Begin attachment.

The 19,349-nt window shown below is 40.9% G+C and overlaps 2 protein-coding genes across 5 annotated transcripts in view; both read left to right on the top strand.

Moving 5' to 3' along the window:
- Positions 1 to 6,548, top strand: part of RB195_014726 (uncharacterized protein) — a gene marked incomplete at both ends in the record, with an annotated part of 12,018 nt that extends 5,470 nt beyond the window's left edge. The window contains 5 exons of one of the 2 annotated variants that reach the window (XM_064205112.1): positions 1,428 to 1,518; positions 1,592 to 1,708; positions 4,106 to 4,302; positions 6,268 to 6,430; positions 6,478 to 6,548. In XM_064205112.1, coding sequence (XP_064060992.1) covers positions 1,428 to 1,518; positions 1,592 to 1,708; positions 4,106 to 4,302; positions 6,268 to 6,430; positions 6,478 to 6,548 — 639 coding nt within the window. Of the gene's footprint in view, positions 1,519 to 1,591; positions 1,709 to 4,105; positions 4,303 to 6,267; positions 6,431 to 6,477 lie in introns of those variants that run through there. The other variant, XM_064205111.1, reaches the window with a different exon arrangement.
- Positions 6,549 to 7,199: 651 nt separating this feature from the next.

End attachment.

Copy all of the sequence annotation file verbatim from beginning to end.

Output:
The 19,349-nt window shown below is 40.9% G+C and overlaps 2 protein-coding genes across 5 annotated transcripts in view; both read left to right on the top strand.

Moving 5' to 3' along the window:
- Positions 1 to 6,548, top strand: part of RB195_014726 (uncharacterized protein) — a gene marked incomplete at both ends in the record, with an annotated part of 12,018 nt that extends 5,470 nt beyond the window's left edge. The window contains 5 exons of one of the 2 annotated variants that reach the window (XM_064205112.1): positions 1,428 to 1,518; positions 1,592 to 1,708; positions 4,106 to 4,302; positions 6,268 to 6,430; positions 6,478 to 6,548. In XM_064205112.1, coding sequence (XP_064060992.1) covers positions 1,428 to 1,518; positions 1,592 to 1,708; positions 4,106 to 4,302; positions 6,268 to 6,430; positions 6,478 to 6,548 — 639 coding nt within the window. Of the gene's footprint in view, positions 1,519 to 1,591; positions 1,709 to 4,105; positions 4,303 to 6,267; positions 6,431 to 6,477 lie in introns of those variants that run through there. The other variant, XM_064205111.1, reaches the window with a different exon arrangement.
- Positions 6,549 to 7,199: 651 nt separating this feature from the next.